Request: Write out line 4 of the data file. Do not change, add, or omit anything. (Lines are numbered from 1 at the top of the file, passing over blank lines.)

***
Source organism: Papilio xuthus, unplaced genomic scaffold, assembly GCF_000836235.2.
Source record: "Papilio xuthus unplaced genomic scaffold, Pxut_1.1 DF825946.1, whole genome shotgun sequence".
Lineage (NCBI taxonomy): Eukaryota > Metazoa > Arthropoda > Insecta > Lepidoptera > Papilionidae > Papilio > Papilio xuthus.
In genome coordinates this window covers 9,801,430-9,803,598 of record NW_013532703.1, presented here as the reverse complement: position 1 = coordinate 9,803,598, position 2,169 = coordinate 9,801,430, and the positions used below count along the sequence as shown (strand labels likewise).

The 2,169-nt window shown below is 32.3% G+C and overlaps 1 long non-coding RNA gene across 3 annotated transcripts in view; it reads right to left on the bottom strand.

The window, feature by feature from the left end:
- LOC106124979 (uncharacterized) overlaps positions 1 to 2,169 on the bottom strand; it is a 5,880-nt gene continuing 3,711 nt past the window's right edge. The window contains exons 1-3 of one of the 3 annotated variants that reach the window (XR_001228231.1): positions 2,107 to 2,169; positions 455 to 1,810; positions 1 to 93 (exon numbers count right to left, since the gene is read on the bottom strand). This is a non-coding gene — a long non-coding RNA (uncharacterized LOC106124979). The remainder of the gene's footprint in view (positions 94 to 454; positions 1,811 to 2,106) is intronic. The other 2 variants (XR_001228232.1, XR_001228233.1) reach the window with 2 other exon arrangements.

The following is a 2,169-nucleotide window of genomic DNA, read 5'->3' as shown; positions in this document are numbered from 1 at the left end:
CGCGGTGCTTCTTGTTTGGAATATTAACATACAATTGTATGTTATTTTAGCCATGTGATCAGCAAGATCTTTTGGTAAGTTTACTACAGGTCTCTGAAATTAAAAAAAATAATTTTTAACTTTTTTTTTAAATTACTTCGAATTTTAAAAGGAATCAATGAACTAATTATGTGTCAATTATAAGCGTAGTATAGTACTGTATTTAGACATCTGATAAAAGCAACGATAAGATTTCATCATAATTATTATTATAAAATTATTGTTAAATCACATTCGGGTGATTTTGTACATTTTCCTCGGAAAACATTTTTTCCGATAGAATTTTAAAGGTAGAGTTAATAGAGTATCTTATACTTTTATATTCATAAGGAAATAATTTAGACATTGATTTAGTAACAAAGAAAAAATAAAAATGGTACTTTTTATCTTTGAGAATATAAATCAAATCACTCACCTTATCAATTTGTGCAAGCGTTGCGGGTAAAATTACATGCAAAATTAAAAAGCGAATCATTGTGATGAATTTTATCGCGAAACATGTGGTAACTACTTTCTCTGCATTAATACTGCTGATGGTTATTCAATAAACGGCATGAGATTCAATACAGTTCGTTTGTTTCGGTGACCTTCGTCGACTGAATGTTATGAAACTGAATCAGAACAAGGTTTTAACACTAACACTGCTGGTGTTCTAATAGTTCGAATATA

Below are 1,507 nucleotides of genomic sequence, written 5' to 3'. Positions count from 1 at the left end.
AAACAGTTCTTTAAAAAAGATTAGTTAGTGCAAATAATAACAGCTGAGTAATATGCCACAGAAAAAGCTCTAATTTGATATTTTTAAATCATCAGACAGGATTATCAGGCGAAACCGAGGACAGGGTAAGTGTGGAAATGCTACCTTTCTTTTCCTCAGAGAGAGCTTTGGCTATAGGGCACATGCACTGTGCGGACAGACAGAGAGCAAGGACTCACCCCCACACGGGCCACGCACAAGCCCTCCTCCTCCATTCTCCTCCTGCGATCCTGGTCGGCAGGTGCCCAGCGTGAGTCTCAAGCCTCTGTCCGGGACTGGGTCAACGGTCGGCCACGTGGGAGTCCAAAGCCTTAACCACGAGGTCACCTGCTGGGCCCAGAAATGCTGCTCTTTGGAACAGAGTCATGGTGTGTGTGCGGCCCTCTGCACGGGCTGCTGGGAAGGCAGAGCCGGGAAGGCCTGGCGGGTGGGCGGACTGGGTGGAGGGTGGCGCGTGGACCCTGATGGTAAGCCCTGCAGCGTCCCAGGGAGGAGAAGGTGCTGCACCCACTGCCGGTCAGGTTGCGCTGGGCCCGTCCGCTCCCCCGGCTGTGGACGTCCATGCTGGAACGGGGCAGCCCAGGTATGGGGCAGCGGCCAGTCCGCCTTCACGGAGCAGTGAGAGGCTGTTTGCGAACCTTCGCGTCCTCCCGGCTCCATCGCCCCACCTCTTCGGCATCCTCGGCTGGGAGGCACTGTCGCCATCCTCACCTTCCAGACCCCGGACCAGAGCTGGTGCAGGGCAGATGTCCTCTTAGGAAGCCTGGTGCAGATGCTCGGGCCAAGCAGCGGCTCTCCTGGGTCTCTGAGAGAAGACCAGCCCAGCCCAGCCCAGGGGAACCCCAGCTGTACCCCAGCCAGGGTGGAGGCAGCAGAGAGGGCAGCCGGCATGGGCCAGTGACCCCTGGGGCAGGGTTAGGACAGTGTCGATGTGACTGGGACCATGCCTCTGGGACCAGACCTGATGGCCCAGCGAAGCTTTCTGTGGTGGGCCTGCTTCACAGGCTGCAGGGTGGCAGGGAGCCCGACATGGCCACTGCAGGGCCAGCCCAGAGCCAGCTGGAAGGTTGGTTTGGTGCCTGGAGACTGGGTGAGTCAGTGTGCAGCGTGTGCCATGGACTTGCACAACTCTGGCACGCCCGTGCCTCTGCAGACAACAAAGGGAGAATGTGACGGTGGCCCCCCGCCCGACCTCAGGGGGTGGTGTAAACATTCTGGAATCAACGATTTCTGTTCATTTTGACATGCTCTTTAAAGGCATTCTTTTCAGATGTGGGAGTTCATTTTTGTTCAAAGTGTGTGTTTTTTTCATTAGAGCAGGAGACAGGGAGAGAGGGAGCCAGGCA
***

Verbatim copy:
In genome coordinates this window covers 9,801,430-9,803,598 of record NW_013532703.1, presented here as the reverse complement: position 1 = coordinate 9,803,598, position 2,169 = coordinate 9,801,430, and the positions used below count along the sequence as shown (strand labels likewise).